serve as a partner for some purposes. Reimbursing rape crisis centers and
coalitions for their services is a best practice.
State sexual assault coalitions and/or community-based rape
crisis centers can be partners on a broad range of campus activities to address
sexual violence and comply with federal law including:
Providing training to campus judicial officials, campus
police and/or security, residence life, and Title IX coordinators;
Providing or consulting on ongoing prevention programming
and initiatives now required by the Campus SaVE Act;
Providing guidance and acting as a liaison on a campus task
force/sexual assault response team;
Providing confidential advocacy and counseling to student
Providing training on sex offending behaviors and effective
sanctions, or facilitating partnerships with those with expertise in sex
• Prevention: Primary prevention strategies are focused on
stopping the violence before it happens. Institutions must assess their
readiness for prevention and measure the effectiveness of programs. State
sexual assault coalitions and community-based agencies, often funded by the
federal Rape Prevention and Education (RPE) Program, are essential partners to
help provide training and technical assistance about evidence-based and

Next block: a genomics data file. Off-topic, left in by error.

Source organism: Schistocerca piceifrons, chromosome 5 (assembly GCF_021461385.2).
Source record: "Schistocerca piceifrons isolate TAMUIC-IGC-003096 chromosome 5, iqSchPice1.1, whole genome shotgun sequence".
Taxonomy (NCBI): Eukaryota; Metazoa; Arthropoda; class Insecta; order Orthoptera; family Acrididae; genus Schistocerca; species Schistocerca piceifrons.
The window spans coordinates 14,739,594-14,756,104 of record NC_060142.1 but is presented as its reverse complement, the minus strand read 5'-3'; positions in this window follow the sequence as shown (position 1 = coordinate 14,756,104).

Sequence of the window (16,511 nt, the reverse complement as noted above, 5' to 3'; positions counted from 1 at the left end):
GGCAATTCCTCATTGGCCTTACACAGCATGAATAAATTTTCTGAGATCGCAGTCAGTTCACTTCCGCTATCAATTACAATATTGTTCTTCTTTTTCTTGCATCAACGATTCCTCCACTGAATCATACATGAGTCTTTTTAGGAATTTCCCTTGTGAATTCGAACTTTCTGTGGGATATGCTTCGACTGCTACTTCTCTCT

evidence-informed strategies to prevent sexual violence. We also recommend that
state boards of regents have access to the prevention strategies institutions
utilize and the frequency of interventions, as well as collect annual reports
on outcome data regarding the effectiveness of programs.
• Advocacy & Confidentiality: Sexual assault is a unique
crime: victims often blame themselves; the associated trauma can leave memories
fragmented; and insensitive or judgmental questioning can re-traumatize the
victim. It is imperative that survivors’ confidentiality is guarded. If a
survivor chooses not to report the assault, this choice must be honored and her
or his anonymity protected for the purpose of Clery Act reporting. Guidance
provided to universities regarding their obligations to disclose survivor or
incident information must reinforce the value of privacy for survivors. Title
IX and Clery both reference survivors’ rights related to privacy and
confidentiality. All advocates, whether working on a campus or in the
community, must be able to honor the confidentiality needs of survivors. The
cornerstone of rape crisis advocacy is empowering survivors to regain control
of their lives by making their own decisions following sexual assault. Campuses
are tasked with preventing these crimes, supporting survivors, creating a safe
learning environment, and holding offenders accountable. In doing this, we must
keep the needs of survivors central to this process by granting advocates
confidentiality when supporting survivors of campus sexual violence.
At the same time, it is essential for campuses to rigorously
investigate reported sexual assaults and proactively look for patterns of
perpetration. Campuses must be clear which employees have a duty to report and
which employees can guard confidentiality. NAESV believes the White House Task
Force to Protect Students from Sexual Assault recommendations appropriately
balance survivor confidentiality and public safety concerns. NAESV would
support legislation to codify this policy.
Conversely, NAESV could not support a blanket mandatory